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Mediators of Inflammation
Volume 2015, Article ID 545417, 10 pages
http://dx.doi.org/10.1155/2015/545417
Research Article

Genetic Deletion and Pharmacological Inhibition of PI3Kγ Reduces Neutrophilic Airway Inflammation and Lung Damage in Mice with Cystic Fibrosis-Like Lung Disease

1Department of Clinical and Biological Sciences, University of Torino, A.O.U. S.Luigi Gonzaga, Regione Gonzole 10, Orbassano, 10043 Turin, Italy
2Department of Molecular Biotechnology and Health Sciences, Center for Molecular Biotechnology, University of Torino, Via Nizza 52, 10126 Turin, Italy
3Department of Physiopathology, Experimental Medicine, and Public Health, University of Siena, 53100 Siena, Italy
4Department of Neuroscience, University of Torino, 10126 Turin, Italy
5Institute of Medical Microbiology and Hygiene, University of Tübingen, 72074 Tübingen, Germany
6Department of Translational Pulmonology, Translational Lung Research Center Heidelberg (TLRC), German Center for Lung Research (DZL), University of Heidelberg, 69120 Heidelberg, Germany

Received 14 November 2014; Accepted 20 January 2015

Academic Editor: Anshu Agrawal

Copyright © 2015 Maria Galluzzo et al. This is an open access article distributed under the Creative Commons Attribution License, which permits unrestricted use, distribution, and reproduction in any medium, provided the original work is properly cited.

Abstract

Purpose. Neutrophil-dominated airway inflammation is a key feature of progressive lung damage in cystic fibrosis (CF). Thus, reducing airway inflammation is a major goal to prevent lung damage in CF. However, current anti-inflammatory drugs have shown several limits. PI3Kγ plays a pivotal role in leukocyte recruitment and activation; in the present study we determined the effects of genetic deletion and pharmacologic inhibition of PI3Kγ on airway inflammation and structural lung damage in a mouse model of CF lung disease. Methods. βENaC overexpressing mice (βENaC-Tg) were backcrossed with PI3Kγ-deficient () mice. Tissue damage was assessed by histology and morphometry and inflammatory cell number was evaluated in bronchoalveolar lavage fluid (BALF). Furthermore, we assessed the effect of a specific PI3Kγ inhibitor (AS-605240) on inflammatory cell number in BALF. Results. Genetic deletion of PI3Kγ decreased neutrophil numbers in BALF of /βENaC-Tg mice, and this was associated with reduced emphysematous changes. Treatment with the PI3Kγ inhibitor AS-605240 decreased the number of neutrophils in BALF of βENaC-Tg mice, reproducing the effect observed with genetic deletion of the enzyme. Conclusions. These results demonstrate the biological efficacy of both genetic deletion and pharmacological inhibition of PI3Kγ in reducing chronic neutrophilic inflammation in CF-like lung disease in vivo.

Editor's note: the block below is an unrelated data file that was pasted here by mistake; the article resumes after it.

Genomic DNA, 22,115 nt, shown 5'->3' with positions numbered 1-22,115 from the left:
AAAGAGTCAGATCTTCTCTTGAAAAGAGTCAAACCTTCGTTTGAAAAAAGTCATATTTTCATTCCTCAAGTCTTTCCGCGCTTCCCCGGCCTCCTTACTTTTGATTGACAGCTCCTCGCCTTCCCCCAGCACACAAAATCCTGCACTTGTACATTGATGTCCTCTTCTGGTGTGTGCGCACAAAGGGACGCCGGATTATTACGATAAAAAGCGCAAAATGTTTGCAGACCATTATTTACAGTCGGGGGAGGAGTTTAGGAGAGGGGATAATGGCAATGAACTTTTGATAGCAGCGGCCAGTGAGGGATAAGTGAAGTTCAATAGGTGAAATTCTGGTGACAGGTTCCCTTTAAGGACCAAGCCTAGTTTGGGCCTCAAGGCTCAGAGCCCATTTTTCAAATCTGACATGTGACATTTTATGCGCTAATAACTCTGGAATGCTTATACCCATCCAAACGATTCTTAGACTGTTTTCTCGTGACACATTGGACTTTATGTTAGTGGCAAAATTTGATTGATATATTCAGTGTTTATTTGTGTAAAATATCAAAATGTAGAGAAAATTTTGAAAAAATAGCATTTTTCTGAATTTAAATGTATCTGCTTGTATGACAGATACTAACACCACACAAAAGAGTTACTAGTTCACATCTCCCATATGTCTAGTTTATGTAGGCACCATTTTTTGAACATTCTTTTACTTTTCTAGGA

1. Introduction

Cystic fibrosis (CF), the most common genetic disease in Caucasian populations, results from mutations in a single gene encoding for 1480 residues transmembrane glycoprotein, the cystic fibrosis transmembrane conductance regulator (CFTR), that regulates cAMP-mediated chloride conductance at the apical surface of secretory epithelia [1, 2]. Impaired CFTR-mediated secretion of Cl- and bicarbonate results in dehydration and acidification of the airway surface liquid, which in turn causes impaired mucociliary clearance and bacterial killing. These defects trigger a progressive lung disease characterized by airway mucus obstruction, chronic neutrophilic inflammation, bacterial infection, and structural lung damage that remains the major cause of morbidity and mortality in patients with CF [3].

A growing number of in vitro and in vivo studies support the notion that chronic neutrophilic inflammation with the release of damaging neutrophil products, such as neutrophil elastase, constitutes a key risk factor in early structural lung damage and lung function decline in CF [46]. Neutrophilic airway inflammation is augmented after onset of chronic bacterial infection with Pseudomonas aeruginosa and other pathogens. In this context, the inflammatory response in the CF lung is nonresolving and self-perpetuating, and a vicious cycle of neutrophilic inflammation, noxious mediator release, and overwhelmed defenses amplifies inflammation, perpetuates infection and contributes to irreversible lung damage and disease progression [79]. Therefore, anti-inflammatory therapy, combined with antibiotic therapy, appears crucial to prevent chronic lung damage. However, traditional therapeutic strategies, as well as more recently studied anti-inflammatory drugs, have shown several limitations and limited clinical benefit [810]. Clearly, novel approaches have to be undertaken to provide effective anti-inflammatory therapy to CF patients. One possibility is to interfere with leukocyte trafficking into CF airways. Trafficking of leukocytes is controlled by chemotactic factors which bind to heterotrimeric G-protein-coupled receptors (GPCR) and trigger a complex set of signaling pathways inside the cell involving the generation of second messengers like phosphoinositides. Phosphoinositides are substrates of the phosphoinositide 3-kinases (PI3Ks), enzymes that catalyze the phosphorylation of the phosphatidylinositol at the 3rd position of the inositol ring. PI3Ks modulate a wide number of cellular functions such as proliferation and survival, cytoskeletal remodeling, and membrane trafficking and represent important mediators in the signaling cascade leading to the initiation of the inflammatory response [1114]. PI3Ks can be divided in three classes (I, II, and III) based on their biochemical properties. Leukocytes express all four known isoforms of class I PI3Ks, namely, PI3K α, β, δ, and γ [14]; nonetheless PI3Kγ plays a fundamental role in leukocyte migration and function by acting as a chemokine sensor and regulating neutrophil oxidative burst, T cell proliferation, and mast degranulation. We therefore hypothesized that PI3Kγ plays a pivotal role in mediating leukocyte recruitment and activation and may thus represent a potential target for anti-inflammatory treatment to reduce neutrophilic airway inflammation and lung damage in CF. To test this hypothesis, we used transgenic mice with airway-specific overexpression of the epithelial Na+ channel (ENaC) and determined the effects of genetic deletion and pharmacologic inhibition of PI3Kγ [1517].